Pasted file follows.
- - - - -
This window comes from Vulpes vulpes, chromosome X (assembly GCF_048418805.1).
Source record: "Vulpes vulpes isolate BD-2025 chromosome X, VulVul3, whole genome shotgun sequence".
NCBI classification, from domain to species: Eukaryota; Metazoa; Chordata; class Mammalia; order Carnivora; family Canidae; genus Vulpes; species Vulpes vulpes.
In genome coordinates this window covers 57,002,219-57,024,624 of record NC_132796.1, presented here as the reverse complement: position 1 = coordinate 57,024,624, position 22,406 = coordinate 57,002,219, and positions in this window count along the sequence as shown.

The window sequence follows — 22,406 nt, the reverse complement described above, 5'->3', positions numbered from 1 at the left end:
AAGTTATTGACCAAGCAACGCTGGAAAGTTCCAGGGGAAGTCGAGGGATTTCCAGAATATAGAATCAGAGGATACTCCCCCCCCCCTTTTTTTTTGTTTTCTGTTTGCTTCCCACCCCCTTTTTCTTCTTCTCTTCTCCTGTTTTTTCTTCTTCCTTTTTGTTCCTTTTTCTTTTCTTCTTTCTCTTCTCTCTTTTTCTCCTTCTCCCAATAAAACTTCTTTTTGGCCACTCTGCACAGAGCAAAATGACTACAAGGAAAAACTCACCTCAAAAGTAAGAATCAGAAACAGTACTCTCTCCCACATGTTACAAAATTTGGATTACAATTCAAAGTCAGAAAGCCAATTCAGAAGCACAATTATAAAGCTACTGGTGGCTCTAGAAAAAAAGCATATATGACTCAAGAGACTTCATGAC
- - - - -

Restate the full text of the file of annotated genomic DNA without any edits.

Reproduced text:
This window comes from Vulpes vulpes, chromosome X (assembly GCF_048418805.1).
Source record: "Vulpes vulpes isolate BD-2025 chromosome X, VulVul3, whole genome shotgun sequence".
NCBI classification, from domain to species: Eukaryota; Metazoa; Chordata; class Mammalia; order Carnivora; family Canidae; genus Vulpes; species Vulpes vulpes.
In genome coordinates this window covers 57,002,219-57,024,624 of record NC_132796.1, presented here as the reverse complement: position 1 = coordinate 57,024,624, position 22,406 = coordinate 57,002,219, and positions in this window count along the sequence as shown.

The window sequence follows — 22,406 nt, the reverse complement described above, 5'->3', positions numbered from 1 at the left end:
AAGTTATTGACCAAGCAACGCTGGAAAGTTCCAGGGGAAGTCGAGGGATTTCCAGAATATAGAATCAGAGGATACTCCCCCCCCCCTTTTTTTTTGTTTTCTGTTTGCTTCCCACCCCCTTTTTCTTCTTCTCTTCTCCTGTTTTTTCTTCTTCCTTTTTGTTCCTTTTTCTTTTCTTCTTTCTCTTCTCTCTTTTTCTCCTTCTCCCAATAAAACTTCTTTTTGGCCACTCTGCACAGAGCAAAATGACTACAAGGAAAAACTCACCTCAAAAGTAAGAATCAGAAACAGTACTCTCTCCCACATGTTACAAAATTTGGATTACAATTCAAAGTCAGAAAGCCAATTCAGAAGCACAATTATAAAGCTACTGGTGGCTCTAGAAAAAAAGCATATATGACTCAAGAGACTTCATGAC